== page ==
Academic journal article Management International Review

Edith Penrose's Theory of the Growth of the Firm and the Strategic Management of Multinational Enterprises

Academic journal article Management International Review

Edith Penrose's Theory of the Growth of the Firm and the Strategic Management of Multinational Enterprises

Article excerpt

Abstract and Key Results

* This paper provides a formal model of Edith Penrose's Theory of the Growth of the Firm which has important implications for the strategy of multinational enterprises.

* The model provides an analysis of the trade-off between product diversification and foreign market penetration. It also can account for the speed of entry into foreign markets.

* Formalizing Penrose's Theory of the Growth of the Firm provides an account of internationalization incorporating geographical expansion patterns, sequential decision making and learning.

Key Words

Internationalization, Multinational Firms, Global Strategic Management, Edith Penrose, Foreign Market Entry, Product Diversification


Foss (2002, p. 148) says "Penrose's work is, in the crucial dimensions, at variance with economic orthodoxy ... It should be thought of as a contribution to economic heterodoxy" Penrose and Pitelis (2002, pp. 19 et seq.), in describing Fritz Machlup as "Edith's supervisor" at Johns Hopkins says "A fascinating paradox is how Machlup, a doyen of neo-classical economics, should have been partially responsible for a work so far removed from the mainstream". Penrose has also been claimed as a feminist economist (Best/Humphries 2003). Our argument is that Penrose sought to create a theory of the growth of the firm which was logically consistent and empirically tractable. Her subsequent adoption as grandmother of the resource based view has only limited validity, based on a selective reading of her work and in defiance of its holistic qualities. See the debate between Rugman and Verbeke (2002, 2004) and Kor and Mahoney (2004) and Lockett and Thompson (2004), the latter based on Penrose's (1960) analysis of the Hercules Powder Company.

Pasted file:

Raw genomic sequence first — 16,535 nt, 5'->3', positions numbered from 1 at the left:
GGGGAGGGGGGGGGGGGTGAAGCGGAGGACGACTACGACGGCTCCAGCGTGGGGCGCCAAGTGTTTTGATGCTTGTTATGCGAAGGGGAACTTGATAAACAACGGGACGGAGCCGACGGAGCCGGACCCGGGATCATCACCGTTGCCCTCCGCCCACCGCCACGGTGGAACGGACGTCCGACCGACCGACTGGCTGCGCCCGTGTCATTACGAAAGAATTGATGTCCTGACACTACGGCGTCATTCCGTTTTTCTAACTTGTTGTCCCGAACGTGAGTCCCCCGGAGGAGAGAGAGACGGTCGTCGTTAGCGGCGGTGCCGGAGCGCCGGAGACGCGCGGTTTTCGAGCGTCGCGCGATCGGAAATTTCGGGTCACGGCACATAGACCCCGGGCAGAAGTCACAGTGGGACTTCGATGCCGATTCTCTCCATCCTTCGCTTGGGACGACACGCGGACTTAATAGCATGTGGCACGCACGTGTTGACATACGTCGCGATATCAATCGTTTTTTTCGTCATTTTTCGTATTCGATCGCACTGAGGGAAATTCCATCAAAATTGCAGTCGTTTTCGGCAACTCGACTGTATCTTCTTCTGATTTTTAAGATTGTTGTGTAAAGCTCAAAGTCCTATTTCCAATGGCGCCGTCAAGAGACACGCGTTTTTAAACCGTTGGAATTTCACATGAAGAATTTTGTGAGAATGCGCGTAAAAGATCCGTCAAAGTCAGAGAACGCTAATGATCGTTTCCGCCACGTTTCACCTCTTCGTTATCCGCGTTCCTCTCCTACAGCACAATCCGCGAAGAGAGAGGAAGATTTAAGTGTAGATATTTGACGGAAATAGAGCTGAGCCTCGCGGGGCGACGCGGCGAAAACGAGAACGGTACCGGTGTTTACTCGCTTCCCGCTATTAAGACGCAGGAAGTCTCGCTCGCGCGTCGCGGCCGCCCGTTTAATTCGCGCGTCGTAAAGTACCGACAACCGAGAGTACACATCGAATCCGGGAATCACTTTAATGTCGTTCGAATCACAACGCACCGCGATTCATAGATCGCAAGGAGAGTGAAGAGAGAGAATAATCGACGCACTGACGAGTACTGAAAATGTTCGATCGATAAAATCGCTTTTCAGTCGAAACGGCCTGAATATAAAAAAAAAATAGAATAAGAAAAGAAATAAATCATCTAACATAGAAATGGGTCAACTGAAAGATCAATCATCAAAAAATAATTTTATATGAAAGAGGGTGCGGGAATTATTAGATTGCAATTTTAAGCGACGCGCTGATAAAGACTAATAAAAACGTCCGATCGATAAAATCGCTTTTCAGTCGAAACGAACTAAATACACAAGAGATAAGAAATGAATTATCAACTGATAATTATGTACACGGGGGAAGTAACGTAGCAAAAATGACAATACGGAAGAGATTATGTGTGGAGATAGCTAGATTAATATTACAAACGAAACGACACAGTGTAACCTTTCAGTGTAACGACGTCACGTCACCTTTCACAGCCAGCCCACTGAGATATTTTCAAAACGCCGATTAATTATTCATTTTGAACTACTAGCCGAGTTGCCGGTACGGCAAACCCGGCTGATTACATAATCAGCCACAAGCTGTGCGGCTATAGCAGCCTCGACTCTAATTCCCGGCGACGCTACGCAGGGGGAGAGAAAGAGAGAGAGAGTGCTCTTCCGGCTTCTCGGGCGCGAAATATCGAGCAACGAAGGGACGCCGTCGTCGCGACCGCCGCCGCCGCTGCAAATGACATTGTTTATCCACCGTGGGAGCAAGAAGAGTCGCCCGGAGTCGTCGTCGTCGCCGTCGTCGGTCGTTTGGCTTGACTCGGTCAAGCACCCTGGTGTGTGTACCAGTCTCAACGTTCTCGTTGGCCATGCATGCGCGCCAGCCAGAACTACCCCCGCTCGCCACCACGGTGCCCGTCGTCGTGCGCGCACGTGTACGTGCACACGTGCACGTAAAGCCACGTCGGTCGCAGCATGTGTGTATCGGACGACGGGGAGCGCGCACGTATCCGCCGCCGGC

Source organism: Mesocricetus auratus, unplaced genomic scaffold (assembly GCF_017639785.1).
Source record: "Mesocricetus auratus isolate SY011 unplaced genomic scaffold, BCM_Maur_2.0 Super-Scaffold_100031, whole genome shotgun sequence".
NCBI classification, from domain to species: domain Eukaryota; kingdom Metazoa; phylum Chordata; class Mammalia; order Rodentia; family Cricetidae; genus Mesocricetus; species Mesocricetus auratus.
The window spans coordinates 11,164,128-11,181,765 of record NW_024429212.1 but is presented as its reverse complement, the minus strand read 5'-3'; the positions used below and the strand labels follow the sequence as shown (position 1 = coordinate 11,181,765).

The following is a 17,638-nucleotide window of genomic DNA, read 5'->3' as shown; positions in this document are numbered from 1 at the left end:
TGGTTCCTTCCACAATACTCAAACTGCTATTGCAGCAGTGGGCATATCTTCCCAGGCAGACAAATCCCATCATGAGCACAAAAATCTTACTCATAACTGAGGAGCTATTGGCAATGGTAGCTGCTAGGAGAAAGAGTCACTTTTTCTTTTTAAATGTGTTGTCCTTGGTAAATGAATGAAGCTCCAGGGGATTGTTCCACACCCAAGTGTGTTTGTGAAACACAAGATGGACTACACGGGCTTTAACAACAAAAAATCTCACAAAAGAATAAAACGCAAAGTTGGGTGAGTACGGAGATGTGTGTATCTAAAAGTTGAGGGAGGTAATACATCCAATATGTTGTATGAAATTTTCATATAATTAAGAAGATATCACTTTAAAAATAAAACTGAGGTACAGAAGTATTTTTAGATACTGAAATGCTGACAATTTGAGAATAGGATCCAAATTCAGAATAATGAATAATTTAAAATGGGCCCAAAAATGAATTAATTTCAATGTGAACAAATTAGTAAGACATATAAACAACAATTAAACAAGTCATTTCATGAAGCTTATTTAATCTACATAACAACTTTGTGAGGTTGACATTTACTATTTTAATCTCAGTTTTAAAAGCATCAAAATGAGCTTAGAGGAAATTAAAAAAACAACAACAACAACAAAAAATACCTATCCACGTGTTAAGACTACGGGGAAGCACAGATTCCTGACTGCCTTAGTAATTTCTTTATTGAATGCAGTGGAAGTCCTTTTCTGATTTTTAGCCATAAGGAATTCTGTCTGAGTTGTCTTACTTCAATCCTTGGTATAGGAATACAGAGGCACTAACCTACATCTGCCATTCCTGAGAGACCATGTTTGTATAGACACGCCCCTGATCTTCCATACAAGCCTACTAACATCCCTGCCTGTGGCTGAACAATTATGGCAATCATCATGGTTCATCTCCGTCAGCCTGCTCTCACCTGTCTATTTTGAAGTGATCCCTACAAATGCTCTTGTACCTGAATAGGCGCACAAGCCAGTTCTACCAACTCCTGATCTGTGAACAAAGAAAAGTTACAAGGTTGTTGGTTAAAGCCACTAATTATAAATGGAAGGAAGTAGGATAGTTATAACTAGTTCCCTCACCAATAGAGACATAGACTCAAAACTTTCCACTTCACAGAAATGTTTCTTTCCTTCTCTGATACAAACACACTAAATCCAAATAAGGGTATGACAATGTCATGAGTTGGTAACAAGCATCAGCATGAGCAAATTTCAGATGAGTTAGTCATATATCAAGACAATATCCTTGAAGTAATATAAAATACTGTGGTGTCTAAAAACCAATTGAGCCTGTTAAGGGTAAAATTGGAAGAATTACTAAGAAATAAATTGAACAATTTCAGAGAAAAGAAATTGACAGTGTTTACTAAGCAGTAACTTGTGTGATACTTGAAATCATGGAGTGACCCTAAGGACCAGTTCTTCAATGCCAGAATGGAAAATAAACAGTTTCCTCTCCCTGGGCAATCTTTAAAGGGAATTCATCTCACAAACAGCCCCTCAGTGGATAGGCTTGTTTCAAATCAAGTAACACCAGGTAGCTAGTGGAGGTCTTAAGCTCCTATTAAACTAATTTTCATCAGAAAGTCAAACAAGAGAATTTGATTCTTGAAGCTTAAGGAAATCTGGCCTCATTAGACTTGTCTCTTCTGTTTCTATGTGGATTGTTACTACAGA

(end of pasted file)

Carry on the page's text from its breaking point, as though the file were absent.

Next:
This paper presents a formalisation of Penrose's model contained in the Theory of the Growth of the Firm (1959) and applies it to the strategic decisions of multinational enterprises (MNEs). Previous research on Penrose and the multinational firm (e.g. Dunning 2003; Pitelis 2002, 2004) has focused on Penrose's overall contributions to strategic decisions in MNEs. This paper focuses solely on her 1959 model and compares it to the model of Buckley and Casson (1976). Interesting contrasts are found and a synthetic approach suggests that this combination is a useful basis for further theorising about the MNE and its strategic decisions.

In contrasting Penrose's theory with that of Buckley and Casson (1976), we shall see that the former's concentration on product diversification can be considered complementary to the latter's emphasis on innovation. Combining the two gives a satisfying model of the strategic management decisions within an MNE and opens up a new research agenda.

A Simple Formal Model of Penrose's Theory of the Growth of the Firm

The key to formalising Penrose's ideas is the recognition that she reformulated the familiar cost functions used in the theory of the firm. She argued that the average cost of output is independent of the scale of production, but increases with respect to the rate of growth. Thus in so far as the average cost curve is U-shaped, it is U-shaped with respect, not to the scale of production, as commonly assumed, but to the rate of growth.

The simplest way to understand this postulate is to recognise that average costs are increased by adjustments in the rate of output. Changing the rate of output has a bigger impact on average cost than setting steady state output at a higher or lower level. Changes in the rate of output dislocate the allocation of resources. This is particularly true for human resources. Employees are usually most productive when they repeat the same routines; furthermore, when their work is repetitive, productivity may improve as a result of learning on the job. As a firm grows, the internal division of labour has to change, and this forces people to change their roles. …

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